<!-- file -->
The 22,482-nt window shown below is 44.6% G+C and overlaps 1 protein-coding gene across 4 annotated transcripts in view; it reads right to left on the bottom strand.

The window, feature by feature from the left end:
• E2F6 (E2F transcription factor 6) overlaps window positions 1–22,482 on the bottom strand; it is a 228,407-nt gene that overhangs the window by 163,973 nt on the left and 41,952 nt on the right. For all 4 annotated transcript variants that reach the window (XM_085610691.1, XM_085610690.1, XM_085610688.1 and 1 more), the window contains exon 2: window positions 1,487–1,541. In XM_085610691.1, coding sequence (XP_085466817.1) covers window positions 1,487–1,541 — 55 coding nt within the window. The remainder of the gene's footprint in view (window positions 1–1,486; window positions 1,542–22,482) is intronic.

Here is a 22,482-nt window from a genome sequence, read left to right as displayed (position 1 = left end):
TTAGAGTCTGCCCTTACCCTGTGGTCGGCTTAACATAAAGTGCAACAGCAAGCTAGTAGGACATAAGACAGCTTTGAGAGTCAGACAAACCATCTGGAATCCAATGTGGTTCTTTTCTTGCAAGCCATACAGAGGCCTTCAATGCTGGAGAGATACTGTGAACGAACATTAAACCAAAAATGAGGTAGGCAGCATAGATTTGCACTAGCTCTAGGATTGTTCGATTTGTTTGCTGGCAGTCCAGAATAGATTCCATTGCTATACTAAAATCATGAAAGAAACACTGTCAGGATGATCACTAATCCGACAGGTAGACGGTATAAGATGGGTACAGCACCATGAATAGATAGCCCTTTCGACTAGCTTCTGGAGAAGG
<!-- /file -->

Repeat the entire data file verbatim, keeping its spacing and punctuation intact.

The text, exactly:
The 22,482-nt window shown below is 44.6% G+C and overlaps 1 protein-coding gene across 4 annotated transcripts in view; it reads right to left on the bottom strand.

The window, feature by feature from the left end:
• E2F6 (E2F transcription factor 6) overlaps window positions 1–22,482 on the bottom strand; it is a 228,407-nt gene that overhangs the window by 163,973 nt on the left and 41,952 nt on the right. For all 4 annotated transcript variants that reach the window (XM_085610691.1, XM_085610690.1, XM_085610688.1 and 1 more), the window contains exon 2: window positions 1,487–1,541. In XM_085610691.1, coding sequence (XP_085466817.1) covers window positions 1,487–1,541 — 55 coding nt within the window. The remainder of the gene's footprint in view (window positions 1–1,486; window positions 1,542–22,482) is intronic.

Here is a 22,482-nt window from a genome sequence, read left to right as displayed (position 1 = left end):
TTAGAGTCTGCCCTTACCCTGTGGTCGGCTTAACATAAAGTGCAACAGCAAGCTAGTAGGACATAAGACAGCTTTGAGAGTCAGACAAACCATCTGGAATCCAATGTGGTTCTTTTCTTGCAAGCCATACAGAGGCCTTCAATGCTGGAGAGATACTGTGAACGAACATTAAACCAAAAATGAGGTAGGCAGCATAGATTTGCACTAGCTCTAGGATTGTTCGATTTGTTTGCTGGCAGTCCAGAATAGATTCCATTGCTATACTAAAATCATGAAAGAAACACTGTCAGGATGATCACTAATCCGACAGGTAGACGGTATAAGATGGGTACAGCACCATGAATAGATAGCCCTTTCGACTAGCTTCTGGAGAAGG